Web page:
In his latest book, Berry chisels an image of his church that reads like an ecclesiastical version of recent Wall Street scandals. He accuses the Vatican of siphoning charitable donations from its special “Peter’s Pence” collection to plug its budget deficit and a high-ranking cardinal of collecting bribes in return for access to Pope John Paul II. He puts forth that another high-ranking cardinal facilitated a profiteering scheme to make his nephew rich by selling American churches, and he asserts that dioceses throughout the United States have been shuttering financially successful churches to seize control of their assets and then refusing to properly disclose their finances to the same parishioners responsible for making the donations that keep the church afloat. Jean-Francois Lantheaume, charge d’affaires at the apostolic nunciature in Washington, did not respond to requests by phone and e-mail for comment.
In an era when people on Main Street became suckers in the con games of the financial industry, Berry argues that the faithful have been snookered by Rome. Only, in his telling, it’s the collection plate — rather than the subprime loan with the balloon payment — that is the vehicle for the powerful’s deception of the powerless.
“Look. A good sign!” says John Tutino, a history professor at Georgetown University, harnessing Berry’s attention. “A man in a collar heading the way we’re heading.”
Indeed, up ahead, a Catholic priest pauses to read a sign announcing Berry’s appearance at Georgetown for a discussion of his book and the state of the Catholic Church. Berry’s mouth curls into an amused crescent. He is a tall man, vigorous at 62, and he smiles easily. But his eyes, heavily lidded and cupped by puffy pouches, look better suited for other emotions.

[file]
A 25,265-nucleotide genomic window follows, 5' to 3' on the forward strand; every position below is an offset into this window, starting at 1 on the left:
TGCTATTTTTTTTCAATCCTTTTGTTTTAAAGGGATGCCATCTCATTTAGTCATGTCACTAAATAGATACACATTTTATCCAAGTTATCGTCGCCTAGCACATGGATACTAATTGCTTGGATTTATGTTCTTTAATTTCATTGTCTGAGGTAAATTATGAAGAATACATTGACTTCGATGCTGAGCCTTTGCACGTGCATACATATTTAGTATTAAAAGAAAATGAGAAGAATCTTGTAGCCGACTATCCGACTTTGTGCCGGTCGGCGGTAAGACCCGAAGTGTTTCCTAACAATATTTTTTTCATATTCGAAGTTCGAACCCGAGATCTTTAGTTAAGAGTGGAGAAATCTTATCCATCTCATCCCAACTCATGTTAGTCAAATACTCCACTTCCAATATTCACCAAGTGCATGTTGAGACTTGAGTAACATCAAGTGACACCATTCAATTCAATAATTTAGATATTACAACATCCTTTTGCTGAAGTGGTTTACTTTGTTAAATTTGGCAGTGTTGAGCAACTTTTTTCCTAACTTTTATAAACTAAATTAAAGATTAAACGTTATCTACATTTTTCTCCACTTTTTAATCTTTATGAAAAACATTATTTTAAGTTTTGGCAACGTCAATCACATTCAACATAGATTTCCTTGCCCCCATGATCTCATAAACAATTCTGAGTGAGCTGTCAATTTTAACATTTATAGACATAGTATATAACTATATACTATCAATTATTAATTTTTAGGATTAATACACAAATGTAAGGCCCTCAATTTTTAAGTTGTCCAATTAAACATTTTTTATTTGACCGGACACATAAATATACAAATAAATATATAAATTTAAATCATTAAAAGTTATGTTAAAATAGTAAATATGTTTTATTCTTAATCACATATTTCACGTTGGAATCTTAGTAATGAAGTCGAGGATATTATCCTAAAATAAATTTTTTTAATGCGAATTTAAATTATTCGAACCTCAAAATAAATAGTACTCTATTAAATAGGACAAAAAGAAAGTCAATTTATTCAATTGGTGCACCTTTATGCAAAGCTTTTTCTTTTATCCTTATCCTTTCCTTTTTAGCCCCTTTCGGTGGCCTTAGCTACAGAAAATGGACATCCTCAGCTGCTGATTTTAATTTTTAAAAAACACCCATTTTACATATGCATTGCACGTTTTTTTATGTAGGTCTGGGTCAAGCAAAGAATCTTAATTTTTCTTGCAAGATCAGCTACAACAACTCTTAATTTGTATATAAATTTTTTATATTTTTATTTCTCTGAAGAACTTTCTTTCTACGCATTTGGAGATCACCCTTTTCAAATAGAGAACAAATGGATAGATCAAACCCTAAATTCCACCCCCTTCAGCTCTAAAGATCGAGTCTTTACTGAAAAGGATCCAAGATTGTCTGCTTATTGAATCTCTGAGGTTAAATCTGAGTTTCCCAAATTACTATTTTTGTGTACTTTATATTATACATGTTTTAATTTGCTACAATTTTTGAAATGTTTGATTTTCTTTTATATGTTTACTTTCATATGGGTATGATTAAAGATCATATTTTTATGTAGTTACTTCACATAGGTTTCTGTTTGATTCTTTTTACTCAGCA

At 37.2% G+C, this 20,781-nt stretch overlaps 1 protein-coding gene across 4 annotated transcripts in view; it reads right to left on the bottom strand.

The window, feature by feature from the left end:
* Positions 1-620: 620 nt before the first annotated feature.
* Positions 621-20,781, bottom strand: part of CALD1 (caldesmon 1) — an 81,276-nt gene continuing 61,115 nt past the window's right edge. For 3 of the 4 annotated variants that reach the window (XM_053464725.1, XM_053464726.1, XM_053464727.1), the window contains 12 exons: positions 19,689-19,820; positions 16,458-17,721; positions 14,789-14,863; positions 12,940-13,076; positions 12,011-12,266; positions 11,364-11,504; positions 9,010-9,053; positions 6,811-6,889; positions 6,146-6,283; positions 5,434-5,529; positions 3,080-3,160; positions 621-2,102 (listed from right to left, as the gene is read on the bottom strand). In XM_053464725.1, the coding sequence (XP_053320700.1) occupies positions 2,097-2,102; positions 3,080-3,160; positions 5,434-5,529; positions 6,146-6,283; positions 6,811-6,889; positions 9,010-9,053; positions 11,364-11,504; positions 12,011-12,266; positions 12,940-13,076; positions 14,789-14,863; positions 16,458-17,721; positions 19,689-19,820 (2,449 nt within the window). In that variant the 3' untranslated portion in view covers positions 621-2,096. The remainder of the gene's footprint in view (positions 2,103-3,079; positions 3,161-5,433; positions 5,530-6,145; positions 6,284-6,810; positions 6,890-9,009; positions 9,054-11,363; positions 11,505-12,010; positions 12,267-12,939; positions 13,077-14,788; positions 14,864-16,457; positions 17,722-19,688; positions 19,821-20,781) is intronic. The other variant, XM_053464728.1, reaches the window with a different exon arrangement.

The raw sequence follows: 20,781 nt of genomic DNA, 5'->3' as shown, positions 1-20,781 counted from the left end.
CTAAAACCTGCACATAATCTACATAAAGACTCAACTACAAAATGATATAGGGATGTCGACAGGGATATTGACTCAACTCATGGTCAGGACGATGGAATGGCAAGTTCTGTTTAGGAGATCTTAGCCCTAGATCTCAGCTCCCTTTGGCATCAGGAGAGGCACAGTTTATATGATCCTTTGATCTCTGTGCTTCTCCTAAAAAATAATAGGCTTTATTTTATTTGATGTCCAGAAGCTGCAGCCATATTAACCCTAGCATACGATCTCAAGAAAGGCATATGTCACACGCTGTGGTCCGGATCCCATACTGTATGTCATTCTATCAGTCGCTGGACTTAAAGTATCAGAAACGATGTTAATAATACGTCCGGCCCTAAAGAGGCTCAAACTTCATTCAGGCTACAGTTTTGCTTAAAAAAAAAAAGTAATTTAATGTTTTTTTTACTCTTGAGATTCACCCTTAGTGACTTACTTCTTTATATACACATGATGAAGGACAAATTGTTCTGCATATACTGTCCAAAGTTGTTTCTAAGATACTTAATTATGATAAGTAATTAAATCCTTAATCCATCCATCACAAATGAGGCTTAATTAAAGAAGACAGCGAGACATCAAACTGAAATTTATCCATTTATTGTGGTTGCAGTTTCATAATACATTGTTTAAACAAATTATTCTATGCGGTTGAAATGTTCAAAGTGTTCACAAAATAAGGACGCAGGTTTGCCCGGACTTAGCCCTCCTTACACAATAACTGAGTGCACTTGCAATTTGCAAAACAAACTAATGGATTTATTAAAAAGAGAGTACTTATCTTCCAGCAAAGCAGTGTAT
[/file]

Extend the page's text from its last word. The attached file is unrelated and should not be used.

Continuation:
Speaking at Georgetown, he lays out his vision of the modern church: It is monarchical, he says, with “a constellation of medieval fiefdoms” in each of the dioceses. His arguments sound a bit like those that have been batted about in Washington after the 2008 financial meltdown: more transparency, more accountability, less power in the hands of the few (in this case, bishops) and more input from the many (laypeople and parishioners). Berry worries about the financial health of the church in part because he admires the good works it is capable of, particularly the vast reach of Catholic Charities. “The church is in meltdown,” he says.
But, for all his work in the darker recesses of human behavior, Berry insists he can still see the beauty in life, grasp its wonders and joys. In therapy, his goal was “to make sure the material did not engulf me or overpower me.” So he writes about jazz — “the cultural stuff is quite a celebration,” he says — and has produced a novel, “Last of the Red Hot Poppas.” “It’s a comedy,” he points out.
And, sure enough, even though the topic is far from slapstick, Berry manages to elicit laughter in the lecture hall at Georgetown. Focusing more on money and less on sexual abuse relieves some of the tension. (Berry asserts in his book that the financial misdeeds he accuses leading church figures of committing are frequently tied to schemes intended to silence abuse victims or pay legal settlements.)